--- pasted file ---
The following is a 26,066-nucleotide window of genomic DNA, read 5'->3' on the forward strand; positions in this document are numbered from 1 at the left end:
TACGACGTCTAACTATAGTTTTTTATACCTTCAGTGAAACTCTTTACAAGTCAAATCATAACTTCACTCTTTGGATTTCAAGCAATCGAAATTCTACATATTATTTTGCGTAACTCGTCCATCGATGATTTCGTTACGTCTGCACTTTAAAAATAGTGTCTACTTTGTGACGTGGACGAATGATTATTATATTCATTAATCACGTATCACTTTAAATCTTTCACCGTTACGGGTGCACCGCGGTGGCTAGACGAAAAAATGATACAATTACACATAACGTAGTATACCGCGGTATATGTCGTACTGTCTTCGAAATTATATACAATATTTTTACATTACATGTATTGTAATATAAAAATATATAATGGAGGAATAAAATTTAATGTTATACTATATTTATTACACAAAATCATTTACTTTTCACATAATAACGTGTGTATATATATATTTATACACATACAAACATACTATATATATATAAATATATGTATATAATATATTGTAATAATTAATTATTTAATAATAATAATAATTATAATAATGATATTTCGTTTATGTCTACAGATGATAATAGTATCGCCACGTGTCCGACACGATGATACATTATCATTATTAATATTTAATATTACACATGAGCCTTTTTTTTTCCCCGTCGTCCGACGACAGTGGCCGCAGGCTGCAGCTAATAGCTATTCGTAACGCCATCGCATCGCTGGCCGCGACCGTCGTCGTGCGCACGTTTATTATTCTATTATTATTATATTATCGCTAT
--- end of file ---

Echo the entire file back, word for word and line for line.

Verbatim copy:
The following is a 26,066-nucleotide window of genomic DNA, read 5'->3' on the forward strand; positions in this document are numbered from 1 at the left end:
TACGACGTCTAACTATAGTTTTTTATACCTTCAGTGAAACTCTTTACAAGTCAAATCATAACTTCACTCTTTGGATTTCAAGCAATCGAAATTCTACATATTATTTTGCGTAACTCGTCCATCGATGATTTCGTTACGTCTGCACTTTAAAAATAGTGTCTACTTTGTGACGTGGACGAATGATTATTATATTCATTAATCACGTATCACTTTAAATCTTTCACCGTTACGGGTGCACCGCGGTGGCTAGACGAAAAAATGATACAATTACACATAACGTAGTATACCGCGGTATATGTCGTACTGTCTTCGAAATTATATACAATATTTTTACATTACATGTATTGTAATATAAAAATATATAATGGAGGAATAAAATTTAATGTTATACTATATTTATTACACAAAATCATTTACTTTTCACATAATAACGTGTGTATATATATATTTATACACATACAAACATACTATATATATATAAATATATGTATATAATATATTGTAATAATTAATTATTTAATAATAATAATAATTATAATAATGATATTTCGTTTATGTCTACAGATGATAATAGTATCGCCACGTGTCCGACACGATGATACATTATCATTATTAATATTTAATATTACACATGAGCCTTTTTTTTTCCCCGTCGTCCGACGACAGTGGCCGCAGGCTGCAGCTAATAGCTATTCGTAACGCCATCGCATCGCTGGCCGCGACCGTCGTCGTGCGCACGTTTATTATTCTATTATTATTATATTATCGCTAT